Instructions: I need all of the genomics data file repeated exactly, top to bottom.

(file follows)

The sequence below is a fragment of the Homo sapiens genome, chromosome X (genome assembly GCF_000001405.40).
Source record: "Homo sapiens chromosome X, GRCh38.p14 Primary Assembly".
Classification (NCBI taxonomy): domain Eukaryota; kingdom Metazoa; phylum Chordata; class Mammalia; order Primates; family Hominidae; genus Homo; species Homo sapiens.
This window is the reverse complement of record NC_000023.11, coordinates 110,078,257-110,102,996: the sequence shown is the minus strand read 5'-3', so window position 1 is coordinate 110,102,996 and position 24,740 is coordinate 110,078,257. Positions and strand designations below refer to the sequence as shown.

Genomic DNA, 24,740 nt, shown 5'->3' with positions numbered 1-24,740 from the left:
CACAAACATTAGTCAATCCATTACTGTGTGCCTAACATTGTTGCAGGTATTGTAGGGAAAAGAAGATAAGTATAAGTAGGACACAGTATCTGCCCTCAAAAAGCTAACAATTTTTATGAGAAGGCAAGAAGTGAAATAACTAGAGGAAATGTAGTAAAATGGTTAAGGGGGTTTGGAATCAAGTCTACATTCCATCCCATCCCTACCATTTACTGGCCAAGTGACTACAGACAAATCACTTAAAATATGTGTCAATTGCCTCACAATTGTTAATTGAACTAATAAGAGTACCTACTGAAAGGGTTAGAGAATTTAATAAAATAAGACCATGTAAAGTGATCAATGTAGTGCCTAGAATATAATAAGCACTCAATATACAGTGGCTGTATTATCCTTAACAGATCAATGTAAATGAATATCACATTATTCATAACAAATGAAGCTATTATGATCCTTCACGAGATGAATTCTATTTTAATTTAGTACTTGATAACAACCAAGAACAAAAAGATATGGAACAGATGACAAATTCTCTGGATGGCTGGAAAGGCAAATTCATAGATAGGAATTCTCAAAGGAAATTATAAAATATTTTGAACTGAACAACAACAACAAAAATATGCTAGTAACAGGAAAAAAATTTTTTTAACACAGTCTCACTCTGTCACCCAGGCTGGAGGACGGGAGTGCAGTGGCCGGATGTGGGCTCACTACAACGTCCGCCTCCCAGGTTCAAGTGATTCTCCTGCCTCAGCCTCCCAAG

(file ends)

The sequence below is a fragment of the Homo sapiens genome, chromosome X (genome assembly GCF_000001405.40).
Source record: "Homo sapiens chromosome X, GRCh38.p14 Primary Assembly".
Classification (NCBI taxonomy): domain Eukaryota; kingdom Metazoa; phylum Chordata; class Mammalia; order Primates; family Hominidae; genus Homo; species Homo sapiens.
This window is the reverse complement of record NC_000023.11, coordinates 110,078,257-110,102,996: the sequence shown is the minus strand read 5'-3', so window position 1 is coordinate 110,102,996 and position 24,740 is coordinate 110,078,257. Positions and strand designations below refer to the sequence as shown.

Genomic DNA, 24,740 nt, shown 5'->3' with positions numbered 1-24,740 from the left:
CACAAACATTAGTCAATCCATTACTGTGTGCCTAACATTGTTGCAGGTATTGTAGGGAAAAGAAGATAAGTATAAGTAGGACACAGTATCTGCCCTCAAAAAGCTAACAATTTTTATGAGAAGGCAAGAAGTGAAATAACTAGAGGAAATGTAGTAAAATGGTTAAGGGGGTTTGGAATCAAGTCTACATTCCATCCCATCCCTACCATTTACTGGCCAAGTGACTACAGACAAATCACTTAAAATATGTGTCAATTGCCTCACAATTGTTAATTGAACTAATAAGAGTACCTACTGAAAGGGTTAGAGAATTTAATAAAATAAGACCATGTAAAGTGATCAATGTAGTGCCTAGAATATAATAAGCACTCAATATACAGTGGCTGTATTATCCTTAACAGATCAATGTAAATGAATATCACATTATTCATAACAAATGAAGCTATTATGATCCTTCACGAGATGAATTCTATTTTAATTTAGTACTTGATAACAACCAAGAACAAAAAGATATGGAACAGATGACAAATTCTCTGGATGGCTGGAAAGGCAAATTCATAGATAGGAATTCTCAAAGGAAATTATAAAATATTTTGAACTGAACAACAACAACAAAAATATGCTAGTAACAGGAAAAAAATTTTTTTAACACAGTCTCACTCTGTCACCCAGGCTGGAGGACGGGAGTGCAGTGGCCGGATGTGGGCTCACTACAACGTCCGCCTCCCAGGTTCAAGTGATTCTCCTGCCTCAGCCTCCCAAG